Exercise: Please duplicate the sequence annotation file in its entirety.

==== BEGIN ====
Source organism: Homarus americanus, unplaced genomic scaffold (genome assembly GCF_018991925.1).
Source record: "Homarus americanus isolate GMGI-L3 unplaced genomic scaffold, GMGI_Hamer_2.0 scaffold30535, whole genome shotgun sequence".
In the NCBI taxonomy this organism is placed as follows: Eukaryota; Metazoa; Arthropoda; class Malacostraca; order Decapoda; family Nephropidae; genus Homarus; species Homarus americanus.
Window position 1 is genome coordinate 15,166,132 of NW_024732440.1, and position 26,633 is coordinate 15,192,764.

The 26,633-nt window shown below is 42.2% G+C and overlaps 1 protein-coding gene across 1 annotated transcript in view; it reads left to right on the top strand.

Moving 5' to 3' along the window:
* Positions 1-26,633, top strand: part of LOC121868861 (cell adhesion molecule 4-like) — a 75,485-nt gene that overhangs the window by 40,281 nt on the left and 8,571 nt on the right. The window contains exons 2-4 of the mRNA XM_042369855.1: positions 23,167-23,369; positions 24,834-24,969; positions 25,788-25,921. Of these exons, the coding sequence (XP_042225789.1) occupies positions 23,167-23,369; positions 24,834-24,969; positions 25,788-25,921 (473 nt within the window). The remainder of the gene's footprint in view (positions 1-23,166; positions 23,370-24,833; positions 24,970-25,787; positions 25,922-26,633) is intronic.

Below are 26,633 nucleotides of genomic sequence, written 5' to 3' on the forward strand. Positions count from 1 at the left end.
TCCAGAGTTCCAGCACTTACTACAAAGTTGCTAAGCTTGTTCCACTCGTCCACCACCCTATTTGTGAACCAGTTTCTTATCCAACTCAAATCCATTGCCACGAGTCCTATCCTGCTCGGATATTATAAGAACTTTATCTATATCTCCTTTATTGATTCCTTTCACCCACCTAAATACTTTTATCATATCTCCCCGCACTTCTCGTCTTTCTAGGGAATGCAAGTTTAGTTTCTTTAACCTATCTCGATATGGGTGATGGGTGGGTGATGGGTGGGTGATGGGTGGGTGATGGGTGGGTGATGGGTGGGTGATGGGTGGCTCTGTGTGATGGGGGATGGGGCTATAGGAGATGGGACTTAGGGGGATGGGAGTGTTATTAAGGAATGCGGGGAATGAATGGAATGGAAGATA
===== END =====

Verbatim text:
Source organism: Homarus americanus, unplaced genomic scaffold (genome assembly GCF_018991925.1).
Source record: "Homarus americanus isolate GMGI-L3 unplaced genomic scaffold, GMGI_Hamer_2.0 scaffold30535, whole genome shotgun sequence".
In the NCBI taxonomy this organism is placed as follows: Eukaryota; Metazoa; Arthropoda; class Malacostraca; order Decapoda; family Nephropidae; genus Homarus; species Homarus americanus.
Window position 1 is genome coordinate 15,166,132 of NW_024732440.1, and position 26,633 is coordinate 15,192,764.

The 26,633-nt window shown below is 42.2% G+C and overlaps 1 protein-coding gene across 1 annotated transcript in view; it reads left to right on the top strand.

Moving 5' to 3' along the window:
* Positions 1-26,633, top strand: part of LOC121868861 (cell adhesion molecule 4-like) — a 75,485-nt gene that overhangs the window by 40,281 nt on the left and 8,571 nt on the right. The window contains exons 2-4 of the mRNA XM_042369855.1: positions 23,167-23,369; positions 24,834-24,969; positions 25,788-25,921. Of these exons, the coding sequence (XP_042225789.1) occupies positions 23,167-23,369; positions 24,834-24,969; positions 25,788-25,921 (473 nt within the window). The remainder of the gene's footprint in view (positions 1-23,166; positions 23,370-24,833; positions 24,970-25,787; positions 25,922-26,633) is intronic.

Below are 26,633 nucleotides of genomic sequence, written 5' to 3' on the forward strand. Positions count from 1 at the left end.
TCCAGAGTTCCAGCACTTACTACAAAGTTGCTAAGCTTGTTCCACTCGTCCACCACCCTATTTGTGAACCAGTTTCTTATCCAACTCAAATCCATTGCCACGAGTCCTATCCTGCTCGGATATTATAAGAACTTTATCTATATCTCCTTTATTGATTCCTTTCACCCACCTAAATACTTTTATCATATCTCCCCGCACTTCTCGTCTTTCTAGGGAATGCAAGTTTAGTTTCTTTAACCTATCTCGATATGGGTGATGGGTGGGTGATGGGTGGGTGATGGGTGGGTGATGGGTGGGTGATGGGTGGGTGATGGGTGGCTCTGTGTGATGGGGGATGGGGCTATAGGAGATGGGACTTAGGGGGATGGGAGTGTTATTAAGGAATGCGGGGAATGAATGGAATGGAAGATA